The price of gold taking it on the chin this morning after we see a strong recovery in Treasury Yields and in the Dollar index, after experiencing a multi-year low at 91.01 on Friday.
At the time of this report Equities are up over 100 points attracting money back from safe haven investments last week.
With no news out of North Korea we expect to see the price of gold retreating back to recent support levels. $ 1332 in the December contract is a level some Wall Street traders say we must hold.
One must remember these markets can change on a dime if another missile is launched out of North Korea.
Over the Pond
The ECB kept its benchmark interest rate on changed Thursday and said it stands at the ready to increase its asset purchase program if needed.
European Central Bank President Mario Draghi said low inflation rates meant that a substantial degree of Monetary policy remained necessary until end of 2017. Draghi went on to say that the status of its Bond buying program with be discussed in depth at its meeting in October.
As much as I’m not a fan of the Fed Chairwoman Janet Yellen, because of her allowing a “loose lips” policy by her board members between meetings, I have to call it as I see it and report on her record. The Chairwoman’s achievements in some areas has been stellar. The unemployment rate has fallen more than 2 percentage points during her time as Chairwoman and the U.S. labor market has added a significant amount of new jobs. Wage growth has been nothing to talk about, but recently has been on the upswing. At her press conferences, she is articulate and informative on her views of the state of our economy.
As a “Dove.” the President likes her low interest rate policy and lawmakers on the Hill don’t seem to have any problems with how she conducts business.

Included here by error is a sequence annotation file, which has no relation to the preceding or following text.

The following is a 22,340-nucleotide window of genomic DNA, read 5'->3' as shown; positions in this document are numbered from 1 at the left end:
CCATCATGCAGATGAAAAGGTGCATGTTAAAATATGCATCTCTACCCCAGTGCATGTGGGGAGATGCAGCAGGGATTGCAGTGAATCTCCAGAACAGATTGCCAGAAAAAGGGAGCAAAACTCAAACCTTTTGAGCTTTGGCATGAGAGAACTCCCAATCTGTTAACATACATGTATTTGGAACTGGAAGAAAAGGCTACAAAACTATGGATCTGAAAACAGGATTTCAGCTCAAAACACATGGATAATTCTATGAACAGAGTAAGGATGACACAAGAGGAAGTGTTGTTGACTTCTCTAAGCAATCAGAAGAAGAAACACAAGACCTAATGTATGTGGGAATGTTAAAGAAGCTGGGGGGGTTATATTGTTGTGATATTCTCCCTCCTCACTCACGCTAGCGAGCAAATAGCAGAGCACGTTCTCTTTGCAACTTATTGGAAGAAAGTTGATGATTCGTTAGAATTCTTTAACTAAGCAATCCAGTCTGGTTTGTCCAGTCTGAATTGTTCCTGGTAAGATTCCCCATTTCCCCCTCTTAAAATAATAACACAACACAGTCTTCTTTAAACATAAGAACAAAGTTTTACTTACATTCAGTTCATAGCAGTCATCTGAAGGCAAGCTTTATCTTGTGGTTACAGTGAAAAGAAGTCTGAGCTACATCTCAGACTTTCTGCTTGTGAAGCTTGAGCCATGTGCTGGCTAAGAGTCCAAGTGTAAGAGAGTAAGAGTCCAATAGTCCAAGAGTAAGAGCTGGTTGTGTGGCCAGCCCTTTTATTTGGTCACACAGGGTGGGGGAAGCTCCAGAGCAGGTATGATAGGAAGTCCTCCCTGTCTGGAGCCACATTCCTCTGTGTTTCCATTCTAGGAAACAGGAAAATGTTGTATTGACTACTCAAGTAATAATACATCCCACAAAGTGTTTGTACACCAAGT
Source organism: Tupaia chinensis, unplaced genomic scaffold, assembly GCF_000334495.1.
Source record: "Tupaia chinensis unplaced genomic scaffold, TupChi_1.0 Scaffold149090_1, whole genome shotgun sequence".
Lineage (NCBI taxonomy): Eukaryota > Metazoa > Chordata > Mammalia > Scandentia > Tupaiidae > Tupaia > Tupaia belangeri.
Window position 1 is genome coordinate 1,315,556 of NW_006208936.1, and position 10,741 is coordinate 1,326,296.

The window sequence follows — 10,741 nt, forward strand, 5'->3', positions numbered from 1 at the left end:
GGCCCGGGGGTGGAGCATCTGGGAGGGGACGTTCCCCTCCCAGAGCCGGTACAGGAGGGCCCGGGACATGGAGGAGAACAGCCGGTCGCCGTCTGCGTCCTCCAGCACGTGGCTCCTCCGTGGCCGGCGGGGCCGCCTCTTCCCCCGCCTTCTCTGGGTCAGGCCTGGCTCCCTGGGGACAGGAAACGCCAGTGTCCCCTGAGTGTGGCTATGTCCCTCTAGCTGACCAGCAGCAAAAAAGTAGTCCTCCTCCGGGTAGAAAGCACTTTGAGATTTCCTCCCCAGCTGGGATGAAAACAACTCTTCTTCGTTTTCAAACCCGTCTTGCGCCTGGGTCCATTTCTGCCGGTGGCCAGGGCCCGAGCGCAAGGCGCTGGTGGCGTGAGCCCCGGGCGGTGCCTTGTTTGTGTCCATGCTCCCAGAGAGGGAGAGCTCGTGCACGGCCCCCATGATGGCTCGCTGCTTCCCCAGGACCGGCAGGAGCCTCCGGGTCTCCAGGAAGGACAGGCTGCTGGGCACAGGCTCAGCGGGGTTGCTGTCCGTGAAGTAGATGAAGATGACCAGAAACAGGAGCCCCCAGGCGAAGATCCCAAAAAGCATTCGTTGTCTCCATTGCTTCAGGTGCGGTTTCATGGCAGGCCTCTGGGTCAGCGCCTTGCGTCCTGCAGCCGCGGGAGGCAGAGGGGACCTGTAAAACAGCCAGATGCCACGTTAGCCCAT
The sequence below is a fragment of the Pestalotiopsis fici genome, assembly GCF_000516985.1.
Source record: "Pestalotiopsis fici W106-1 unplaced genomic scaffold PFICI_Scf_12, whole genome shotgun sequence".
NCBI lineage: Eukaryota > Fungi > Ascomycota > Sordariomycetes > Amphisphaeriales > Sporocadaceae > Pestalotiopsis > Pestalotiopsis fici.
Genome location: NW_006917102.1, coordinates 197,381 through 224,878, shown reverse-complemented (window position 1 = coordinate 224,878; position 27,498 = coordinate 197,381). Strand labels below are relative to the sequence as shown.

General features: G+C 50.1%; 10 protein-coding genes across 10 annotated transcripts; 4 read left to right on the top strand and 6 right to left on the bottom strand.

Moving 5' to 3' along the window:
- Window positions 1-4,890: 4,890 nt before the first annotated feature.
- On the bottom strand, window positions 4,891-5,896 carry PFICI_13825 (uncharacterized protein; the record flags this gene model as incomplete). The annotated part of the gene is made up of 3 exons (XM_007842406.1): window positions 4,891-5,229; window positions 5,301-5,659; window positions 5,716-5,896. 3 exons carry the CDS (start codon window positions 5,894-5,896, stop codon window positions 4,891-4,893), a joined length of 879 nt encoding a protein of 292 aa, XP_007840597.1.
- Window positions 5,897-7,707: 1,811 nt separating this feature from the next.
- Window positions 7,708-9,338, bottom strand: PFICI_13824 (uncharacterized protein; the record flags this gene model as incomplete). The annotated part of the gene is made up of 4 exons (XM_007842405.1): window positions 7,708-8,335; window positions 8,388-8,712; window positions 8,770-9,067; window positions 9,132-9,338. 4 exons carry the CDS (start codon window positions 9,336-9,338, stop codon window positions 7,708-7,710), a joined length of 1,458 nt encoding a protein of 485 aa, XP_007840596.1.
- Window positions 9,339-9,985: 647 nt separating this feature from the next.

Yes, no one’s perfect, and she has made some blunders, like tightening policy too soon and not revealing the surrounding controversy earlier this year on the leaks that resulted in the resignation of then Richmond Fed President Jeffery Lacker. But overall, many say she has done a good job and should stay on. She has kept politics out of her decisions and has done a good job of separating the Fed from the rest of Washington.
The question remains, will the President keep her on when her tenure is over in February. We’ll just have to wait and see. I just felt, as I’ve been very
critical of her loose lips policy because of the effects it has on the market place, it was time to give her, her due and report on her accomplishments.
Let us take time out today to remember those lost on 9-11. To those first responders who thought nothing of giving their own lives to rescue others will never be forgotten. And to my Brave Firefighter buddies I grew up with. There isn’t a day that I don’t think about the great times we had together. We are all proud of you what you did that day and hope your families take solace in knowing what true heroes you really are.
Have a wonderful Monday.
Disclaimer: This editorial has been prepared by Walter Pehowich of Dillon Gage Metals. This document is for information and thought-provoking purposes only and does not purport to predict or forecast actual results. It is not, and should not be regarded as investment advice or as a recommendation regarding any particular security, commodity or course of action. Opinions expressed herein are current opinions as of the date appearing in this editorial only and are subject to change without notice and cannot be attributable to Dillon Gage. Reasonable people may disagree about the opinions expressed herein. In the event any of the assumptions used herein do not come to fruition, results are likely to vary substantially. All investments entail risks. There is no guarantee that investment strategies will achieve the desired results under all market conditions and each investor should evaluate its ability to invest for a long term especially during periods of a market downturn. No part of this editorial may be reproduced in any manner, in whole or in part, without the prior written permission of Dillon Gage Metals. This information is provided with the understanding that with respect to the opinions provided herein, that you will make your own independent decision with respect to any course of action in connection herewith and as to whether such course of action is appropriate or proper based on your own judgment, and that you are capable of understanding and assessing the merits of a course of action. You may not rely on the statements contained herein. Dillon Gage Metals shall not have any liability for any damages of any kind whatsoever relating to this editorial. You should consult your advisers with respect to these areas. By posting this editorial, you acknowledge, understand and accept this disclaimer.